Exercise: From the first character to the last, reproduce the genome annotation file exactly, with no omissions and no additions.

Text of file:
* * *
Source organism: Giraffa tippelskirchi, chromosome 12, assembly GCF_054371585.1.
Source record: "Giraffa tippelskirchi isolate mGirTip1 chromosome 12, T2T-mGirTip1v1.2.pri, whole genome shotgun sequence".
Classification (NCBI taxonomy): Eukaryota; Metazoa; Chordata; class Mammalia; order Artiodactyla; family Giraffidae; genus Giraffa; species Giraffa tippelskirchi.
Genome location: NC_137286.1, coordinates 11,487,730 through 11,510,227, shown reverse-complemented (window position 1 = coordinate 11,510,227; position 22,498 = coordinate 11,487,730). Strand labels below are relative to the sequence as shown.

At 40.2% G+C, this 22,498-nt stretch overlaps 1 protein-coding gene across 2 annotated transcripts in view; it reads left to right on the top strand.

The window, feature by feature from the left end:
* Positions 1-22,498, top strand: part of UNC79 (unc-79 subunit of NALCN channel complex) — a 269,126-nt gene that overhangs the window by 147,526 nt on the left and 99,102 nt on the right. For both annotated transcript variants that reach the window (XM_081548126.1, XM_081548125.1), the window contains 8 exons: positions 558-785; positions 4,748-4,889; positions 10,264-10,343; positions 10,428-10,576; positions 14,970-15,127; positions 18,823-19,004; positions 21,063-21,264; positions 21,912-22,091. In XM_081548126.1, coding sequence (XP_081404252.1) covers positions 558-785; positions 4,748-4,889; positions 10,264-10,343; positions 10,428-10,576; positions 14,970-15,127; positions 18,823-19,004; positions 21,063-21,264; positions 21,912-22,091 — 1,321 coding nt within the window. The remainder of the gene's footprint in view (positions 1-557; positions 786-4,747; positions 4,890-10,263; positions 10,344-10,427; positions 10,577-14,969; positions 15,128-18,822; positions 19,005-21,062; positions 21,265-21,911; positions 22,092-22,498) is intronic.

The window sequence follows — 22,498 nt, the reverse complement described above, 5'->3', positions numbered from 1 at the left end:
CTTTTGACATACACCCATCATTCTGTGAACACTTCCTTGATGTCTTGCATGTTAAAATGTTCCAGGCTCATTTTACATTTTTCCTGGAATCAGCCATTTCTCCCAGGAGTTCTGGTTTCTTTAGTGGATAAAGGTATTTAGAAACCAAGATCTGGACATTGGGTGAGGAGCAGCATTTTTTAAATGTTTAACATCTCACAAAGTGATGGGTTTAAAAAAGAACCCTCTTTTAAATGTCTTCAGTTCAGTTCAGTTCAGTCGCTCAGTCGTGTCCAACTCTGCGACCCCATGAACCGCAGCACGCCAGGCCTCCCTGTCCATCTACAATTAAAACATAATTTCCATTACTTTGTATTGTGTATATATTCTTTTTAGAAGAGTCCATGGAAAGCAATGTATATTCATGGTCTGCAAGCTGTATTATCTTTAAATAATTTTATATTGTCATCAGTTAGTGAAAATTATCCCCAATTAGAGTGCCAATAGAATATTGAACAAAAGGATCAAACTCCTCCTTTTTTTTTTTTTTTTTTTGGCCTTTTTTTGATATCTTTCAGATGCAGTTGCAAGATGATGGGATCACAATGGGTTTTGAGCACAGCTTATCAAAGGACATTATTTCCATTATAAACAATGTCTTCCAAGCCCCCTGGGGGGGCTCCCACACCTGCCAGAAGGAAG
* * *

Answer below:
Source organism: Giraffa tippelskirchi, chromosome 12, assembly GCF_054371585.1.
Source record: "Giraffa tippelskirchi isolate mGirTip1 chromosome 12, T2T-mGirTip1v1.2.pri, whole genome shotgun sequence".
Classification (NCBI taxonomy): Eukaryota; Metazoa; Chordata; class Mammalia; order Artiodactyla; family Giraffidae; genus Giraffa; species Giraffa tippelskirchi.
Genome location: NC_137286.1, coordinates 11,487,730 through 11,510,227, shown reverse-complemented (window position 1 = coordinate 11,510,227; position 22,498 = coordinate 11,487,730). Strand labels below are relative to the sequence as shown.

At 40.2% G+C, this 22,498-nt stretch overlaps 1 protein-coding gene across 2 annotated transcripts in view; it reads left to right on the top strand.

The window, feature by feature from the left end:
* Positions 1-22,498, top strand: part of UNC79 (unc-79 subunit of NALCN channel complex) — a 269,126-nt gene that overhangs the window by 147,526 nt on the left and 99,102 nt on the right. For both annotated transcript variants that reach the window (XM_081548126.1, XM_081548125.1), the window contains 8 exons: positions 558-785; positions 4,748-4,889; positions 10,264-10,343; positions 10,428-10,576; positions 14,970-15,127; positions 18,823-19,004; positions 21,063-21,264; positions 21,912-22,091. In XM_081548126.1, coding sequence (XP_081404252.1) covers positions 558-785; positions 4,748-4,889; positions 10,264-10,343; positions 10,428-10,576; positions 14,970-15,127; positions 18,823-19,004; positions 21,063-21,264; positions 21,912-22,091 — 1,321 coding nt within the window. The remainder of the gene's footprint in view (positions 1-557; positions 786-4,747; positions 4,890-10,263; positions 10,344-10,427; positions 10,577-14,969; positions 15,128-18,822; positions 19,005-21,062; positions 21,265-21,911; positions 22,092-22,498) is intronic.

The window sequence follows — 22,498 nt, the reverse complement described above, 5'->3', positions numbered from 1 at the left end:
CTTTTGACATACACCCATCATTCTGTGAACACTTCCTTGATGTCTTGCATGTTAAAATGTTCCAGGCTCATTTTACATTTTTCCTGGAATCAGCCATTTCTCCCAGGAGTTCTGGTTTCTTTAGTGGATAAAGGTATTTAGAAACCAAGATCTGGACATTGGGTGAGGAGCAGCATTTTTTAAATGTTTAACATCTCACAAAGTGATGGGTTTAAAAAAGAACCCTCTTTTAAATGTCTTCAGTTCAGTTCAGTTCAGTCGCTCAGTCGTGTCCAACTCTGCGACCCCATGAACCGCAGCACGCCAGGCCTCCCTGTCCATCTACAATTAAAACATAATTTCCATTACTTTGTATTGTGTATATATTCTTTTTAGAAGAGTCCATGGAAAGCAATGTATATTCATGGTCTGCAAGCTGTATTATCTTTAAATAATTTTATATTGTCATCAGTTAGTGAAAATTATCCCCAATTAGAGTGCCAATAGAATATTGAACAAAAGGATCAAACTCCTCCTTTTTTTTTTTTTTTTTTTGGCCTTTTTTTGATATCTTTCAGATGCAGTTGCAAGATGATGGGATCACAATGGGTTTTGAGCACAGCTTATCAAAGGACATTATTTCCATTATAAACAATGTCTTCCAAGCCCCCTGGGGGGGCTCCCACACCTGCCAGAAGGAAG